3. The rotatable magnetic coupler (12) of claim 1, wherein at least some of the inner row (26) magnets (28) are of a lesser height than the outer row (22) magnets (24).

4. The rotatable magnetic coupler (12) of claim 3, wherein the inner row (26) magnets (28) are half or less than half the height of the outer row (22) magnets (24).

5. The rotatable magnetic coupler (12) of claim 1, wherein at least some of the inner row (26) magnets (28) are radially aligned with the outer row (22) magnets (24).

6. The rotatable magnetic coupler (12) of claim 5, wherein the inner row (26) magnets (28) are equal in number to the outer row (22) magnets (24) and are all radially aligned with the outer row (22) magnets (24).

7. The rotatable magnetic coupler (12) of claim 1, wherein the magnets (24, 28) are generally tubular and are oriented with vertical axes (25) generally parallel to the axis of rotation (20) of the disc (16), and wherein the magnets (24, 28) are diametrically magnetized.

8. The rotatable magnetic coupler (12) of claim 1, wherein the angular orientation (Θ) of each of the magnets (24, 28) is arranged so that the outwardly facing magnetic pole ( , S) of each magnet (24, 28) is oriented plus or minus 60 degrees to the axis of rotation (20) of the disc (16).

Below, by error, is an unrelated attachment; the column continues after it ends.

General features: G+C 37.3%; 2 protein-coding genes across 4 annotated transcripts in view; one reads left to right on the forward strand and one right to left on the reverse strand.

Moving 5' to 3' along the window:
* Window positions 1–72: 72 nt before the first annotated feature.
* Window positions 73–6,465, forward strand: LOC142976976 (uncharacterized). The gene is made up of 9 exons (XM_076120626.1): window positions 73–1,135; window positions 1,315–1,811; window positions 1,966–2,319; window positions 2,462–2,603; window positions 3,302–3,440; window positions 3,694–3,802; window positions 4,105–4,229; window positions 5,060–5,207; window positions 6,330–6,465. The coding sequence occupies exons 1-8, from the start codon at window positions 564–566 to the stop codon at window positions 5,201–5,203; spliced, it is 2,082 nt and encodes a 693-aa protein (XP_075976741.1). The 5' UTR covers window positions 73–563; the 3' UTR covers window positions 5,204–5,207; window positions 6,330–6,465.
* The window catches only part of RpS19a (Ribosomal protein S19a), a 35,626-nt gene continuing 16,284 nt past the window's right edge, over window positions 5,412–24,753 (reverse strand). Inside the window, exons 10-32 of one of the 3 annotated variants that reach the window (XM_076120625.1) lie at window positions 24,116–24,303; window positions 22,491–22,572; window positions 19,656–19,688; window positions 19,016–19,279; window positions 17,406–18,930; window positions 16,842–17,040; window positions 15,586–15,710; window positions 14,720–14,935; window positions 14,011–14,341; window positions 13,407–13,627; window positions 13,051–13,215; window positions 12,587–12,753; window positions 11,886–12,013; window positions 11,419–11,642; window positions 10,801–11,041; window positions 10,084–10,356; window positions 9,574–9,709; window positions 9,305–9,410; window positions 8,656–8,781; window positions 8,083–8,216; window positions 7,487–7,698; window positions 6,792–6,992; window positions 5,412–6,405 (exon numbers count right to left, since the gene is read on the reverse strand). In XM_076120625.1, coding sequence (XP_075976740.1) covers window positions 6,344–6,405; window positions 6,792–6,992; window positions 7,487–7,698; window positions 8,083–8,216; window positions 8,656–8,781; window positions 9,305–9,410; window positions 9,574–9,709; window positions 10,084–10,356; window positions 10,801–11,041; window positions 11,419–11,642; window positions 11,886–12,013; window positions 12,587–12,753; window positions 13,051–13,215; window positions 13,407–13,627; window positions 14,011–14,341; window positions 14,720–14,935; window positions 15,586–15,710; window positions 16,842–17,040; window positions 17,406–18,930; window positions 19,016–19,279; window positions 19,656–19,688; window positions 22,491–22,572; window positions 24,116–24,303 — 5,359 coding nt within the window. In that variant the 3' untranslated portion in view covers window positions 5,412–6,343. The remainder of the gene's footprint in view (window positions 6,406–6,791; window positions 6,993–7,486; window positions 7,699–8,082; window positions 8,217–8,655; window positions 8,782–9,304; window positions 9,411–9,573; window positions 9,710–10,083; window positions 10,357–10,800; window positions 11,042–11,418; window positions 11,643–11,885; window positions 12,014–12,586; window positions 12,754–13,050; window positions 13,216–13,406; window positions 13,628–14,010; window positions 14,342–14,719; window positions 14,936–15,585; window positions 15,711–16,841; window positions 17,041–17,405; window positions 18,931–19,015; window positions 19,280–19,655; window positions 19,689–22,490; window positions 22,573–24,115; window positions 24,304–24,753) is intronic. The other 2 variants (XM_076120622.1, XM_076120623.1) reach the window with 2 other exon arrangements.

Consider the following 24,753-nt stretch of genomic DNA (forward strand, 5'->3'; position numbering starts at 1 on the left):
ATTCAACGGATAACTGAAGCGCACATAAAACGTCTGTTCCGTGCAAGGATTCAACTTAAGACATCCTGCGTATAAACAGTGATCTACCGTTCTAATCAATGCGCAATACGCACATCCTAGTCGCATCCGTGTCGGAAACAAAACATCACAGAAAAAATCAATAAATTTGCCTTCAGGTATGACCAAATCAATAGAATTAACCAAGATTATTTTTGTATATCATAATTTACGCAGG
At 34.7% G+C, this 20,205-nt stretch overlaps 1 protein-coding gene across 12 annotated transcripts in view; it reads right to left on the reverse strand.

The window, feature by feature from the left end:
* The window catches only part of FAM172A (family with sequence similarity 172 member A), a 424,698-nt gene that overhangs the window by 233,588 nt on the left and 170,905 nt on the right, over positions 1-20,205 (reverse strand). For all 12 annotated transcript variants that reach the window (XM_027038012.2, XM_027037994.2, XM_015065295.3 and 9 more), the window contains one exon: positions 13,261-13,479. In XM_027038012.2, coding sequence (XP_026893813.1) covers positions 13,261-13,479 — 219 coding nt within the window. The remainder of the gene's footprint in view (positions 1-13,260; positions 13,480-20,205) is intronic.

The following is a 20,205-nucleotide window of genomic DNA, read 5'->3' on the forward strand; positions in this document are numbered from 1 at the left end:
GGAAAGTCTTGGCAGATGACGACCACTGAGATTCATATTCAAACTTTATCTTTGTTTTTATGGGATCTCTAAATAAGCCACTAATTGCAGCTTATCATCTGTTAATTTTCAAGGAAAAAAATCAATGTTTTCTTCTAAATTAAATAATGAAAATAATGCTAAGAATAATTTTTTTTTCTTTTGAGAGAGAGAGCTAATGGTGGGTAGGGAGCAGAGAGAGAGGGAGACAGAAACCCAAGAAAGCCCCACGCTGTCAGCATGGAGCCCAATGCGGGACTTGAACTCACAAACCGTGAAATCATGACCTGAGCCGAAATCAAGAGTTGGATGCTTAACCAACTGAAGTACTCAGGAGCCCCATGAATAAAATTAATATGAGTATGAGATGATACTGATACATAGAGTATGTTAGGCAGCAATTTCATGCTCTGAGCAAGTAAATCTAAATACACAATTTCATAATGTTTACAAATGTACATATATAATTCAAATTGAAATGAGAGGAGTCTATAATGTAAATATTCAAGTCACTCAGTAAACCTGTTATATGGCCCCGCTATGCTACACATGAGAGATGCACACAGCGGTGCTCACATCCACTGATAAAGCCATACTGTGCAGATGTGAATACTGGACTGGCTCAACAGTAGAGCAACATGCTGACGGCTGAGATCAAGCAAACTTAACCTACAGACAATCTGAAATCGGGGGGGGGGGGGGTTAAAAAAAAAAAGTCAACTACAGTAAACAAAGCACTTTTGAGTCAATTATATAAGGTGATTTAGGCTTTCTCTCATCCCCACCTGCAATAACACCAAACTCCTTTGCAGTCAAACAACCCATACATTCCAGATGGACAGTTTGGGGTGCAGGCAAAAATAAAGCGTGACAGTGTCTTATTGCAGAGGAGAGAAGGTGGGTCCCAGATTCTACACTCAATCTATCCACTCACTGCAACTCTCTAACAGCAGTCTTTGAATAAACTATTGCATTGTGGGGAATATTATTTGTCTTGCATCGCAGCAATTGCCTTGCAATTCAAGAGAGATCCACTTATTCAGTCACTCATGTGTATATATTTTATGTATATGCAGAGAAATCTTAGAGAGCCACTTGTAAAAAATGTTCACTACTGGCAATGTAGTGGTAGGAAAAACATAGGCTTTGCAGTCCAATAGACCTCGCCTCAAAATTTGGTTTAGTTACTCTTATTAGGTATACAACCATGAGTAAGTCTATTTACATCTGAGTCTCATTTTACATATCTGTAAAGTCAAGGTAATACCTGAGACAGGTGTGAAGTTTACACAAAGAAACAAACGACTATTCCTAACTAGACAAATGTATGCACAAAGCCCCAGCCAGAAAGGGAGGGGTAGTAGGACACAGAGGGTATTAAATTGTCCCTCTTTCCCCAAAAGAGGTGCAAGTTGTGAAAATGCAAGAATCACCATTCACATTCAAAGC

9. The rotatable magnetic coupler (12) of claim 1, wherein the inner row (26) of magnets (28) is positioned closely adjacent to the outer row (22) of magnets (24) such that the magnetic field from the inner row (26) reinforces, modifies, and supplements the magnetic field (30) of the outer row (22).

10. The rotatable magnetic coupler (12) of claim 1 , wherein the magnets (24, 28) are all arranged on a first face (16a) of the disc (16).

1 1. A rotatable magnetic coupling (10), comprising:

a first rotatable coupler (12) comprising a disc (16) mounted to rotate on a first axis of rotation (20), the disc (16) comprising a plurality of magnets (24, 28) spaced circumferentially around the disc (16) such that one pole (N, S) of a first magnetic polarity from each magnet (24, 28) faces outwardly from the disc (16) while the other pole (S, N) of a second magnetic polarity for each magnet (24, 28) faces inwardly toward the axis of rotation (20) of the disc (16), and wherein the magnets (24, 28) on the disc (16) comprise an outer row (22) and an inner row (26);